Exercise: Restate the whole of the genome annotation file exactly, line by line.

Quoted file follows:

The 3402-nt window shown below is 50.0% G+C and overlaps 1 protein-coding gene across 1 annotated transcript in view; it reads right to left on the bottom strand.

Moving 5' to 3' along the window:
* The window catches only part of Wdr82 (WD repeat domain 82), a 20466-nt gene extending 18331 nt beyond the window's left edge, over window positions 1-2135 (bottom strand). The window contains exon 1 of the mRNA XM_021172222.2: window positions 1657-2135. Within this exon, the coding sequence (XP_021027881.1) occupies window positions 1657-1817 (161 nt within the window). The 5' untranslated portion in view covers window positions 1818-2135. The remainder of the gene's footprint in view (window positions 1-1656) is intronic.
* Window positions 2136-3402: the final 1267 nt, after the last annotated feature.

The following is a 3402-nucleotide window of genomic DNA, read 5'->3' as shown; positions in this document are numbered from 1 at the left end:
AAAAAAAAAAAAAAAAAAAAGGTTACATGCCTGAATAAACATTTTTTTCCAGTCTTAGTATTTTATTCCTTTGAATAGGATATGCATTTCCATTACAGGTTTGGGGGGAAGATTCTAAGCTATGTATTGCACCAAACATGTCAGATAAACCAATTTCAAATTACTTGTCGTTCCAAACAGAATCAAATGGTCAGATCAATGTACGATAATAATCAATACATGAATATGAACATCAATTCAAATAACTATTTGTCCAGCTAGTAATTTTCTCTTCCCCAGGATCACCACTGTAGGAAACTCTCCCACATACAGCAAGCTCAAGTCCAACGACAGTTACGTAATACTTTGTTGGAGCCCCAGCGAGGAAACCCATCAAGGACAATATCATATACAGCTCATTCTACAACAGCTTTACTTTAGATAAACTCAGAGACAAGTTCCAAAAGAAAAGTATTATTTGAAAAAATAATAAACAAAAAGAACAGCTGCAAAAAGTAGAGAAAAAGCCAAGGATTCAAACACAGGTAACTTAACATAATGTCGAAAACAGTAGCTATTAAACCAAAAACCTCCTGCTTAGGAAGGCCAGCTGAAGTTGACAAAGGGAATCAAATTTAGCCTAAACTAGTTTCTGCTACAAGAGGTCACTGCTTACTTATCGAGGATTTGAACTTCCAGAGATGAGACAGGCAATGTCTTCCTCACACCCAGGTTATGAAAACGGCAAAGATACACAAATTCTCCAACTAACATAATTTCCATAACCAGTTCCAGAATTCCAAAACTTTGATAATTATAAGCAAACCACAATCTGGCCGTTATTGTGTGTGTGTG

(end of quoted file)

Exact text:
The 3402-nt window shown below is 50.0% G+C and overlaps 1 protein-coding gene across 1 annotated transcript in view; it reads right to left on the bottom strand.

Moving 5' to 3' along the window:
* The window catches only part of Wdr82 (WD repeat domain 82), a 20466-nt gene extending 18331 nt beyond the window's left edge, over window positions 1-2135 (bottom strand). The window contains exon 1 of the mRNA XM_021172222.2: window positions 1657-2135. Within this exon, the coding sequence (XP_021027881.1) occupies window positions 1657-1817 (161 nt within the window). The 5' untranslated portion in view covers window positions 1818-2135. The remainder of the gene's footprint in view (window positions 1-1656) is intronic.
* Window positions 2136-3402: the final 1267 nt, after the last annotated feature.

The following is a 3402-nucleotide window of genomic DNA, read 5'->3' as shown; positions in this document are numbered from 1 at the left end:
AAAAAAAAAAAAAAAAAAAAGGTTACATGCCTGAATAAACATTTTTTTCCAGTCTTAGTATTTTATTCCTTTGAATAGGATATGCATTTCCATTACAGGTTTGGGGGGAAGATTCTAAGCTATGTATTGCACCAAACATGTCAGATAAACCAATTTCAAATTACTTGTCGTTCCAAACAGAATCAAATGGTCAGATCAATGTACGATAATAATCAATACATGAATATGAACATCAATTCAAATAACTATTTGTCCAGCTAGTAATTTTCTCTTCCCCAGGATCACCACTGTAGGAAACTCTCCCACATACAGCAAGCTCAAGTCCAACGACAGTTACGTAATACTTTGTTGGAGCCCCAGCGAGGAAACCCATCAAGGACAATATCATATACAGCTCATTCTACAACAGCTTTACTTTAGATAAACTCAGAGACAAGTTCCAAAAGAAAAGTATTATTTGAAAAAATAATAAACAAAAAGAACAGCTGCAAAAAGTAGAGAAAAAGCCAAGGATTCAAACACAGGTAACTTAACATAATGTCGAAAACAGTAGCTATTAAACCAAAAACCTCCTGCTTAGGAAGGCCAGCTGAAGTTGACAAAGGGAATCAAATTTAGCCTAAACTAGTTTCTGCTACAAGAGGTCACTGCTTACTTATCGAGGATTTGAACTTCCAGAGATGAGACAGGCAATGTCTTCCTCACACCCAGGTTATGAAAACGGCAAAGATACACAAATTCTCCAACTAACATAATTTCCATAACCAGTTCCAGAATTCCAAAACTTTGATAATTATAAGCAAACCACAATCTGGCCGTTATTGTGTGTGTGTG